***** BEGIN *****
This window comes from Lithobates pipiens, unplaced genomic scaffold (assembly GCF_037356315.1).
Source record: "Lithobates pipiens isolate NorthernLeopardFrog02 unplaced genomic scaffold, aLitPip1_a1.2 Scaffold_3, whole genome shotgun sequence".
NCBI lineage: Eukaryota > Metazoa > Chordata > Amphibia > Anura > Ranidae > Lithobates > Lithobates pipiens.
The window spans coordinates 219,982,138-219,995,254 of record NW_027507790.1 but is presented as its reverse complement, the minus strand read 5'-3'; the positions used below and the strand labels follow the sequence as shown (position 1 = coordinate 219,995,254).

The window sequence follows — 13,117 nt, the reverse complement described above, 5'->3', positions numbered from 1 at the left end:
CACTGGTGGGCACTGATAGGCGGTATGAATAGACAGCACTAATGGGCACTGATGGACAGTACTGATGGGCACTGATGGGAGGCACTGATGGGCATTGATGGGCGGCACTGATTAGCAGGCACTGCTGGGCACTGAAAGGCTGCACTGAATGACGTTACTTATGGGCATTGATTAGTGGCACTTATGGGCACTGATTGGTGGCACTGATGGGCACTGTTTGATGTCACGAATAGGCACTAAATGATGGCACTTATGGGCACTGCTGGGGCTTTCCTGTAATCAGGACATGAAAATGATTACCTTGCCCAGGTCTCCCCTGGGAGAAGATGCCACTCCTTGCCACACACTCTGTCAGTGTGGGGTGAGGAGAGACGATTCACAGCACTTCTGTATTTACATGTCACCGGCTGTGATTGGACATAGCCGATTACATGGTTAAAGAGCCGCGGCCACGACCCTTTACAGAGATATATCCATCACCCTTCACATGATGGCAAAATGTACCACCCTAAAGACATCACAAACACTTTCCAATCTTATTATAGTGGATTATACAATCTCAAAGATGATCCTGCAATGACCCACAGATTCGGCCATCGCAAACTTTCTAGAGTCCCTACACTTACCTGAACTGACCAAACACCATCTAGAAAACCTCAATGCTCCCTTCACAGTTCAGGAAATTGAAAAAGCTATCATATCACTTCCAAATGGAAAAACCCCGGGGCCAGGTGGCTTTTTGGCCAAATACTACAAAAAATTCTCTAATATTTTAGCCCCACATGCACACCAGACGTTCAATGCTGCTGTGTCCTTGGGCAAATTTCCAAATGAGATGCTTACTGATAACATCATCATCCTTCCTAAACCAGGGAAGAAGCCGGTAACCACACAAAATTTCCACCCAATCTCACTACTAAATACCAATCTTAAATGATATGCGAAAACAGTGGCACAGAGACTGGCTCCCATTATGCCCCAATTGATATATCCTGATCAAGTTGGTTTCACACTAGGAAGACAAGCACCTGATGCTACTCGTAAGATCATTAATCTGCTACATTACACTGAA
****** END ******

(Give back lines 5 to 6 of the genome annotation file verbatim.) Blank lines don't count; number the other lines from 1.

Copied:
The window sequence follows — 13,117 nt, the reverse complement described above, 5'->3', positions numbered from 1 at the left end:
CACTGGTGGGCACTGATAGGCGGTATGAATAGACAGCACTAATGGGCACTGATGGACAGTACTGATGGGCACTGATGGGAGGCACTGATGGGCATTGATGGGCGGCACTGATTAGCAGGCACTGCTGGGCACTGAAAGGCTGCACTGAATGACGTTACTTATGGGCATTGATTAGTGGCACTTATGGGCACTGATTGGTGGCACTGATGGGCACTGTTTGATGTCACGAATAGGCACTAAATGATGGCACTTATGGGCACTGCTGGGGCTTTCCTGTAATCAGGACATGAAAATGATTACCTTGCCCAGGTCTCCCCTGGGAGAAGATGCCACTCCTTGCCACACACTCTGTCAGTGTGGGGTGAGGAGAGACGATTCACAGCACTTCTGTATTTACATGTCACCGGCTGTGATTGGACATAGCCGATTACATGGTTAAAGAGCCGCGGCCACGACCCTTTACAGAGATATATCCATCACCCTTCACATGATGGCAAAATGTACCACCCTAAAGACATCACAAACACTTTCCAATCTTATTATAGTGGATTATACAATCTCAAAGATGATCCTGCAATGACCCACAGATTCGGCCATCGCAAACTTTCTAGAGTCCCTACACTTACCTGAACTGACCAAACACCATCTAGAAAACCTCAATGCTCCCTTCACAGTTCAGGAAATTGAAAAAGCTATCATATCACTTCCAAATGGAAAAACCCCGGGGCCAGGTGGCTTTTTGGCCAAATACTACAAAAAATTCTCTAATATTTTAGCCCCACATGCACACCAGACGTTCAATGCTGCTGTGTCCTTGGGCAAATTTCCAAATGAGATGCTTACTGATAACATCATCATCCTTCCTAAACCAGGGAAGAAGCCGGTAACCACACAAAATTTCCACCCAATCTCACTACTAAATACCAATCTTAAATGATATGCGAAAACAGTGGCACAGAGACTGGCTCCCATTATGCCCCAATTGATATATCCTGATCAAGTTGGTTTCACACTAGGAAGACAAGCACCTGATGCTACTCGTAAGATCATTAATCTGCTACATTACACTGAA